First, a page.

Archive for May 2011
I was called a “wing nut” by a commenter for pointing out all the malpractices of insurance companies. Indeed, I could go nuts seeing how they mislead their customers into financial peril. They know full well that their customers are not going to read beyond the first few pages of their hundred-page contract, so they put all the goodies on the first page and keep the disclaimers on the back pages.
The following is an actual annuity contract a client of mine purchased a few years ago, much to his regret now.
On the first page of the contract, all the warm and fuzzy keywords are used: “GUARANTEE”, “fixed”, “annualized interest rate of 5.75%”. Pay attention to the following line though: This rate is subject to change each month.
[Repost from my contribution to Morningstar Advisor] LinkedIn LNKD rallied more than 100% in its first day of trading. The market is buzzing about its spectacular performance. Even I, a known advocate of passive investment among my friends and clients, got calls asking if it’s a good time to invest in this stock. It’s not, emphatically. Here are three reasons:
LinkedIn has been in business since 2003. Who decided that it should go public now, as opposed to March 2009? Surprise! It’s the management of the company, acting in the interest of its shareholders. In LinkedIn’s case, it’s Reid Hoffman, who is both CEO and a major shareholder. Did Reid do that so that you could buy his shares at an undervalued price? I bet not. And for that matter, he was willing to sell shares at a pricing range of $32 to $35. The pricing range was only raised to $42 to $45 after popular demand from investment bankers.
If you are a volunteer worker for a charity, you should be aware that your generosity may entitle you to some tax breaks.
Although no tax deduction is allowed for the value of services you perform for a charitable organization, some deductions are permitted for out-of-pocket costs you incur while performing the services (subject to the deduction limit that generally applies to charitable contributions). This includes items such as:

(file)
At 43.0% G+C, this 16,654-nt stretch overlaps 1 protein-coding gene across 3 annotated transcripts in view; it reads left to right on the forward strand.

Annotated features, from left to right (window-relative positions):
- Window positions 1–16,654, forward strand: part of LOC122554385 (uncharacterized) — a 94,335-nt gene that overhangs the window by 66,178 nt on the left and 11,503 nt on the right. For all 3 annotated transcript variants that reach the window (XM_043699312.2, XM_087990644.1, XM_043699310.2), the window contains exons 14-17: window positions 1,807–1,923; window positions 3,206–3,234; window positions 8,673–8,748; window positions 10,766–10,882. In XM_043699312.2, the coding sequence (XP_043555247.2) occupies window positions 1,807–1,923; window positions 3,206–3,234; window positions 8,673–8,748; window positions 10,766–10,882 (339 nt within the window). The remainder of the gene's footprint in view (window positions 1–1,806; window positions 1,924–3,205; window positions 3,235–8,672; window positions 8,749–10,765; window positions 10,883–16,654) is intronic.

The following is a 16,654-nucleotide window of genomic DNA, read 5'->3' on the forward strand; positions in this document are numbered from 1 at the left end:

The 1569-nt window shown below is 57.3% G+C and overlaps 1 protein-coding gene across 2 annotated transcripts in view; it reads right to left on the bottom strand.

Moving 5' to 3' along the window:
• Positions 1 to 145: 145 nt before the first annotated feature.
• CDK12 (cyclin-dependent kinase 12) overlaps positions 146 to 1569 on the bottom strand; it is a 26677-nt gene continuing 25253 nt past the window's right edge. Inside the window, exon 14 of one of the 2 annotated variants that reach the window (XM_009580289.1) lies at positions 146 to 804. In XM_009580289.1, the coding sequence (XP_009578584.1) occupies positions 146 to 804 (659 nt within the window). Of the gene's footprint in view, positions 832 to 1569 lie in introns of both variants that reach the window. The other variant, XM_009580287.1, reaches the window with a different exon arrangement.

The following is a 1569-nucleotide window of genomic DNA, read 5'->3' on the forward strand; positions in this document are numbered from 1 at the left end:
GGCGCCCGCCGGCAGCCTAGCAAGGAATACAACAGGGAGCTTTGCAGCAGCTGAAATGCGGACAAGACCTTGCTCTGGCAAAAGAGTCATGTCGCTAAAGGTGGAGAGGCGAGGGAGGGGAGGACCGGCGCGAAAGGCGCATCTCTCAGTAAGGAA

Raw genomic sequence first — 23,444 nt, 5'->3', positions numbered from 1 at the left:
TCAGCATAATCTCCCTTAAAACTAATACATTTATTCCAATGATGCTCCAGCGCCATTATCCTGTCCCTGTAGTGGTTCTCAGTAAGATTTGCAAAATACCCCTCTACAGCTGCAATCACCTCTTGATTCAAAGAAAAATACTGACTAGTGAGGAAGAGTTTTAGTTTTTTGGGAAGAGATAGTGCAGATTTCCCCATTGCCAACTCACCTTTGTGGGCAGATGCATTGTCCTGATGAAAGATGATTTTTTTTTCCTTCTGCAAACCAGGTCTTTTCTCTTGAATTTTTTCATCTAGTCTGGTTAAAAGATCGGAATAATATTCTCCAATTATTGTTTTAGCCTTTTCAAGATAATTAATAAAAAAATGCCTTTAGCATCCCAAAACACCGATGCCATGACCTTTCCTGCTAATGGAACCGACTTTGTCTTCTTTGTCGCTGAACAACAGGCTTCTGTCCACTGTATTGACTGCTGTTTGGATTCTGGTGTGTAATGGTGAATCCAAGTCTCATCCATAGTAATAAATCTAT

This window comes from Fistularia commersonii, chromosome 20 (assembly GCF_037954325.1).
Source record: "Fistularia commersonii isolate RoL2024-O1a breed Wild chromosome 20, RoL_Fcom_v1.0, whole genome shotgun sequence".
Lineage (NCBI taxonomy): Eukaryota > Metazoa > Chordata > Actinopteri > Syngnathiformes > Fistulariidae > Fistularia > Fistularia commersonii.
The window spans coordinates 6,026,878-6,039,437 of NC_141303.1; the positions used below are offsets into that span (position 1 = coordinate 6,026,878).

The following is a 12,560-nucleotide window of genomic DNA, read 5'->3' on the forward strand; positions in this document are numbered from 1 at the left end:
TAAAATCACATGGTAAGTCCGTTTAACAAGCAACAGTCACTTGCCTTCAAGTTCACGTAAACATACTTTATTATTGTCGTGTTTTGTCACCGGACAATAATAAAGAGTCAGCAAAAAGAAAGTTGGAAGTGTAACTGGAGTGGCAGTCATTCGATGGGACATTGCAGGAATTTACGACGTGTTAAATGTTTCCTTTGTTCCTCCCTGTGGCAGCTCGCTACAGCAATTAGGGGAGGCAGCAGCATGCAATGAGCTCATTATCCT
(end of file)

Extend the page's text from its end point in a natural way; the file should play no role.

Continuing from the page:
By now, you may have heard the stock market folklore: “Sell in May and Go Away.”
Well, let’s look at the statistics, shall we? Most stock market returns are delivered during the winter season from November to May. In the summer (June to October), however, the market seems to take a vacation. Not only does it not deliver much return, it is also more volatile.
It’s not just the US market; some European markets manifest this tendency as well. See the chart below based on market data from the US, the UK, Germany, the Netherlands, and Belgium.
[Guest Post by Jeremy Bendler, CPA] Businesses with cash reserves sitting on the sidelines are being encouraged to invest some of those funds in equipment and improvements in 2011. Congress has passed a number of favorable tax breaks for the treatment of business purchases of equipment and leasehold improvements including expanded section 179 expensing of assets, bonus depreciation, and relaxed auto depreciation rules. These incentives to spend and invest are hoped to help push the economy forward by giving businesses an incentive to invest!
[Guest Post by Christopher Guest] Many people I work with to plan their estate want to make some type of charitable gift. Charitable giving through a person’s estate plan falls into three categories: a simple bequest through a will, a charitable remainder trust or a charitable lead trust1. Most people want to make an altruistic donation to some cause that holds a special place in their heart. However, for the more sophisticated estates, charitable giving can be a valuable estate tax planning tool.
The simplest and most popular form of charitable giving is a bequest through a will. Basically, there will be a clause in the will that says “I give X amount of money to charity Y.” If the estate plan is more sophisticated, the bequest could be based on a percentage of the estate’s value or a part of the residue of the estate2. Like all charitable bequests, it is tax deductible.
This report shows the construct and performance of a 60/40 model portfolio.
Asset Classes and Fund Selection
There are six asset classes in this portfolio model. The asset allocation is implemented using DFA funds, as shown in the table 1. I explained why DFA funds are superior here. Read the rest of this entry »